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What’s Going on In Wyoming?

When I think of Wyoming, I think of open prairies and sprawling mountain ranges with very few people in between. Agility, modernization, and IT innovation are rarely ever included in that mental image. But despite the farm and nature stereotypes, today Wyoming is making a name for itself in the IT modernization game by tackling the unique IT challenges it faces and turning them into success stories.

Flint Waters, Chief Information Officer for the state of Wyoming, sat down with Emily Jarvis on GovLoop’s State and Local Spotlight to talk about what his state is doing right.

The main innovation initiative in Wyoming’s Department of Enterprise Technology Services is to make their new technology cloud based. The Department’s push out of their datacenter and into the cloud has seen them innovating broadband infrastructure for the state as well as their partners. For example, the Department handles the connectivity for all the schools in every district in the state, as well as all of the state offices. “We are really posturing ourselves so that we’ll be well positioned for cloud deployment,” Waters said.

However, the journey to the cloud and overall modernization has not come without challenges. Particularly, the Department is having issues finding staff and expertise in some of their smaller communities. Overall, Wyoming is home to only 300 IT employees. But the department is working hard to highlight the state’s strengths in order to recruit more talent and improve operations.

Waters explained that the Department targets “individuals that got out of college, did the startup thing, have been working 80 hour weeks and now might have a baby and want a different lifestyle.” According to Waters, the environment that Wyoming fosters is great for raising kids so the Department uses that to their advantage in their recruitment tactics.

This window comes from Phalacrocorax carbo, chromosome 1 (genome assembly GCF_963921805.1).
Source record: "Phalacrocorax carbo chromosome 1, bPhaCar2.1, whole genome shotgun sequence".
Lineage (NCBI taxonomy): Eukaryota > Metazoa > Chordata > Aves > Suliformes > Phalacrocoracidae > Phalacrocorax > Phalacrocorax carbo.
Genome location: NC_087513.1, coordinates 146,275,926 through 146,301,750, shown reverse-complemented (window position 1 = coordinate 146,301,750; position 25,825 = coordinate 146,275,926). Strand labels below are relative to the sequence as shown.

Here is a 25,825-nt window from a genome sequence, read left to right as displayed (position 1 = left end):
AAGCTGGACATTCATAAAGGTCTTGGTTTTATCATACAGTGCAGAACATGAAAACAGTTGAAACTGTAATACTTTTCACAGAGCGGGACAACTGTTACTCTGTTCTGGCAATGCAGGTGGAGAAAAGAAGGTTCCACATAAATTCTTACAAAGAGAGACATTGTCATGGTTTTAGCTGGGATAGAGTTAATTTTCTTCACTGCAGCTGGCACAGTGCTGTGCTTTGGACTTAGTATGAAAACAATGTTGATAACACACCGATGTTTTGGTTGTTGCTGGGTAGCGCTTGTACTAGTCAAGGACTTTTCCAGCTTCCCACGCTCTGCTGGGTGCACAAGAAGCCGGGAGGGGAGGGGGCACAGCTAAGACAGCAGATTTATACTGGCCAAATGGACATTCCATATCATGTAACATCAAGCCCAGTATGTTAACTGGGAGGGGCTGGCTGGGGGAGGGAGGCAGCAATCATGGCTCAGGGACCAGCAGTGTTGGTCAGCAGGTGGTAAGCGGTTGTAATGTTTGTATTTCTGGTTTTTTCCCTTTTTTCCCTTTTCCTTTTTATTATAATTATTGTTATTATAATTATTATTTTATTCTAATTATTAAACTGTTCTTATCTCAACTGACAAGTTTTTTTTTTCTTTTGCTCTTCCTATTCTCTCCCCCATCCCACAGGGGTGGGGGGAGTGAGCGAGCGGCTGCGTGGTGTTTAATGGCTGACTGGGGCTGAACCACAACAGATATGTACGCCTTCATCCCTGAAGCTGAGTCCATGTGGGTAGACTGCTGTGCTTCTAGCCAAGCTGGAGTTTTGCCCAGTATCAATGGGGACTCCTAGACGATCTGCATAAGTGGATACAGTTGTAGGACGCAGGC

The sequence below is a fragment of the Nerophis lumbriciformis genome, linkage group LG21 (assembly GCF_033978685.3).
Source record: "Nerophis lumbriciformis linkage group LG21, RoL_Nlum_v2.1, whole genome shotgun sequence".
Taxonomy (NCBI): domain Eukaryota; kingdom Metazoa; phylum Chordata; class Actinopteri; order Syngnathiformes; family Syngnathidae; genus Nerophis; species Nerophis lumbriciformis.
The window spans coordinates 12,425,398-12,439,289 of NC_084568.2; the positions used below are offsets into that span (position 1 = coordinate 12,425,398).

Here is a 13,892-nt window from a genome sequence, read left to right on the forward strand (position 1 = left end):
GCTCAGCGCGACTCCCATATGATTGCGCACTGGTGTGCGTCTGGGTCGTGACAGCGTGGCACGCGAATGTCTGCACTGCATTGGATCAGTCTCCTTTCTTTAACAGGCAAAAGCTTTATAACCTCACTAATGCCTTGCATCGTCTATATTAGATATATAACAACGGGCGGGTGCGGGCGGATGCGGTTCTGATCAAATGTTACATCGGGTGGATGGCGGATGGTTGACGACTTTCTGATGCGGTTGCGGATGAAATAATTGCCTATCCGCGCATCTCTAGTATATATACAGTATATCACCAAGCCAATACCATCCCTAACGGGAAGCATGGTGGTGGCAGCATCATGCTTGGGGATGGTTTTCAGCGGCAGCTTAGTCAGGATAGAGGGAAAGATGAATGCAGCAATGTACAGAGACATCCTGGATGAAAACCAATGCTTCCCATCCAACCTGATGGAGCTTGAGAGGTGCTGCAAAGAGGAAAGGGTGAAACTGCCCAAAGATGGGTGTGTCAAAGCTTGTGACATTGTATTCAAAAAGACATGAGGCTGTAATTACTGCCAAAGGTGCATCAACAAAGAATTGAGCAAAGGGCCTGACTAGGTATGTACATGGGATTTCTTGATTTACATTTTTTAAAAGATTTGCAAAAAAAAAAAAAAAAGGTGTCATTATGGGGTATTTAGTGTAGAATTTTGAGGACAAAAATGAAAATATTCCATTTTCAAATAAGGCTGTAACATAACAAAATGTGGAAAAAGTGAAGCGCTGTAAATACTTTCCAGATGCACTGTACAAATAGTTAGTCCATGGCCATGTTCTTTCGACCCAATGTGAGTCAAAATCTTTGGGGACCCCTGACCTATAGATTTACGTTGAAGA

Additionally, the Department “is engaging big companies to think of Wyoming as a statewide incubator for innovation,” Waters said. Wyoming has extremely low cost energy so companies can buy energy in the state cheaply. This means the state is a prime environment for datacenters, which foster the growth of broadband. This has led to companies, including Microsoft and the National Center for Atmospheric Research, investing in datacenters and supercomputer centers in Wyoming.

The Department is also taking advantage of Wyoming’s institutional agility. Waters explained, “it is so much easier to roll out a solution in a state where I can walk down the street and I am in the legislative chamber. If we have obstructions of statutes that are problematic for innovation, we can talk directly to the legislators.” Startups and corporate structures are drawn to this agility, allowing innovation to thrive in Wyoming.

Fostering innovation also means investing in employees and allowing them to take productive risks. “If our employees have an interest in learning networking, if they have an interest in learning cybersecurity, we will invest in the training to get them there,” Waters said. Through this environment, Waters asks his employees to be inventive because the governor has empowered the Department to build an innovative, dynamic culture, with all the tools to succeed. Waters identified it as his Department’s duty to build upon these tools and put forth innovation without fear of failure.

Looking forward, Waters aims to further develop the innovative culture in the state’s agency. The culture makes it more exciting, brings in the talent the state needs, and promotes modernization through collaboration, allowing for more success. But at the end of the day “We don’t measure ourselves for success against other states,” Waters said. “We simply try to measure ourselves against the very best at solving any given problem and keep moving forward.”

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